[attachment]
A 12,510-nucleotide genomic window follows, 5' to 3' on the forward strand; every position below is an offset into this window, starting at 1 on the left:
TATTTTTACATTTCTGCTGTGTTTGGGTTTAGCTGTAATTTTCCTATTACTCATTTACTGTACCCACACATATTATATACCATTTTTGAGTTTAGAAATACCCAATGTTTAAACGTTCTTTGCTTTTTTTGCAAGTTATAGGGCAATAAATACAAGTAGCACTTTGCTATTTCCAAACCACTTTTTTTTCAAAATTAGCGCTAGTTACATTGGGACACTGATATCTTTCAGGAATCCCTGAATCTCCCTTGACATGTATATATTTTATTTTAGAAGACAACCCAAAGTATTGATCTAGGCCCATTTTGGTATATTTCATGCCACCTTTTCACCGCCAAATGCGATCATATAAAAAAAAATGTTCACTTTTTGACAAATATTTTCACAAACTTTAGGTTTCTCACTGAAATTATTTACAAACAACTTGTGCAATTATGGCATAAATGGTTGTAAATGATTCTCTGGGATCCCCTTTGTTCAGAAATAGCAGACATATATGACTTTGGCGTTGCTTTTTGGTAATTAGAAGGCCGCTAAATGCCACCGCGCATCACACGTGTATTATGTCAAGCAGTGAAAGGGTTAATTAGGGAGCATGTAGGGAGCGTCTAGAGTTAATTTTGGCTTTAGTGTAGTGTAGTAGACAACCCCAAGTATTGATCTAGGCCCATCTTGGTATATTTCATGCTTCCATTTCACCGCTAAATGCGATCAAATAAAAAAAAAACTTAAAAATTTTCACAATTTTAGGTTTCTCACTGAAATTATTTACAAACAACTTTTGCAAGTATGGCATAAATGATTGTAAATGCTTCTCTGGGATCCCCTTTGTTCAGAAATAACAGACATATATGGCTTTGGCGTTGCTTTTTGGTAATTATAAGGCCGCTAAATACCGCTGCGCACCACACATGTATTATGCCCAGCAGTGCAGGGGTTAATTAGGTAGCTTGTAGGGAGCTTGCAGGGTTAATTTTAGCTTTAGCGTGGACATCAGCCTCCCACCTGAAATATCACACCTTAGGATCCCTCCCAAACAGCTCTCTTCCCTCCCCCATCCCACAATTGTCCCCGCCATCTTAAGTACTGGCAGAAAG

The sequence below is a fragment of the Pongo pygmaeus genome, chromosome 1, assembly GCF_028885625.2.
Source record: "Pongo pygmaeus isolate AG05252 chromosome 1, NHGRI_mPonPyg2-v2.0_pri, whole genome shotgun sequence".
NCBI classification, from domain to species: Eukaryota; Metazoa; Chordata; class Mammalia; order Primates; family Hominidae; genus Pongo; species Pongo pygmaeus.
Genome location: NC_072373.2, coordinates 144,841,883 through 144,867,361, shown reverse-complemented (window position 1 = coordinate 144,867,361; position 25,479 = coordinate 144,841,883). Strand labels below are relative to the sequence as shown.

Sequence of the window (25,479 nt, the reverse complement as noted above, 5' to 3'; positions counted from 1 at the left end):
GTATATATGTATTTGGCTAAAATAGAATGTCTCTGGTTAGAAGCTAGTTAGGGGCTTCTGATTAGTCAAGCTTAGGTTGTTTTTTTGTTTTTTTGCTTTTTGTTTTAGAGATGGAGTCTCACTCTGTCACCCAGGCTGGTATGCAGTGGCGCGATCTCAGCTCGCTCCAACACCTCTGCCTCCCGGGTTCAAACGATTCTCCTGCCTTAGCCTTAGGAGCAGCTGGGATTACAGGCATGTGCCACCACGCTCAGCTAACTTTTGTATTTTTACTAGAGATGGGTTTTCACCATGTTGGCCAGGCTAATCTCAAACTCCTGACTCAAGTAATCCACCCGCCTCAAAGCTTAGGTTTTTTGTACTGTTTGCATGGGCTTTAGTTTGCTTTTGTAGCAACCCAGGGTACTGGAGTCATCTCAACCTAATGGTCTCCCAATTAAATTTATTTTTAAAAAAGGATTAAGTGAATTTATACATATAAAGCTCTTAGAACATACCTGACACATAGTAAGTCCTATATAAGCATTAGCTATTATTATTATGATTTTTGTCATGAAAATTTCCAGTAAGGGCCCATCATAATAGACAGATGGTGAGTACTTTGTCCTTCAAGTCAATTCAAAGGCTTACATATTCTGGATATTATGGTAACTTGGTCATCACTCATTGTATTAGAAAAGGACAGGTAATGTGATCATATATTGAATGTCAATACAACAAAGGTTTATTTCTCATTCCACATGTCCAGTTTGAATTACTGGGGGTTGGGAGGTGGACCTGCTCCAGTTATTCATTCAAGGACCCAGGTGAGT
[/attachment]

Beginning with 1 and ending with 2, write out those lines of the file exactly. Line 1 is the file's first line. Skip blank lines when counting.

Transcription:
A 12,510-nucleotide genomic window follows, 5' to 3' on the forward strand; every position below is an offset into this window, starting at 1 on the left:
TATTTTTACATTTCTGCTGTGTTTGGGTTTAGCTGTAATTTTCCTATTACTCATTTACTGTACCCACACATATTATATACCATTTTTGAGTTTAGAAATACCCAATGTTTAAACGTTCTTTGCTTTTTTTGCAAGTTATAGGGCAATAAATACAAGTAGCACTTTGCTATTTCCAAACCACTTTTTTTTCAAAATTAGCGCTAGTTACATTGGGACACTGATATCTTTCAGGAATCCCTGAATCTCCCTTGACATGTATATATTTTATTTTAGAAGACAACCCAAAGTATTGATCTAGGCCCATTTTGGTATATTTCATGCCACCTTTTCACCGCCAAATGCGATCATATAAAAAAAAATGTTCACTTTTTGACAAATATTTTCACAAACTTTAGGTTTCTCACTGAAATTATTTACAAACAACTTGTGCAATTATGGCATAAATGGTTGTAAATGATTCTCTGGGATCCCCTTTGTTCAGAAATAGCAGACATATATGACTTTGGCGTTGCTTTTTGGTAATTAGAAGGCCGCTAAATGCCACCGCGCATCACACGTGTATTATGTCAAGCAGTGAAAGGGTTAATTAGGGAGCATGTAGGGAGCGTCTAGAGTTAATTTTGGCTTTAGTGTAGTGTAGTAGACAACCCCAAGTATTGATCTAGGCCCATCTTGGTATATTTCATGCTTCCATTTCACCGCTAAATGCGATCAAATAAAAAAAAAACTTAAAAATTTTCACAATTTTAGGTTTCTCACTGAAATTATTTACAAACAACTTTTGCAAGTATGGCATAAATGATTGTAAATGCTTCTCTGGGATCCCCTTTGTTCAGAAATAACAGACATATATGGCTTTGGCGTTGCTTTTTGGTAATTATAAGGCCGCTAAATACCGCTGCGCACCACACATGTATTATGCCCAGCAGTGCAGGGGTTAATTAGGTAGCTTGTAGGGAGCTTGCAGGGTTAATTTTAGCTTTAGCGTGGACATCAGCCTCCCACCTGAAATATCACACCTTAGGATCCCTCCCAAACAGCTCTCTTCCCTCCCCCATCCCACAATTGTCCCCGCCATCTTAAGTACTGGCAGAAAG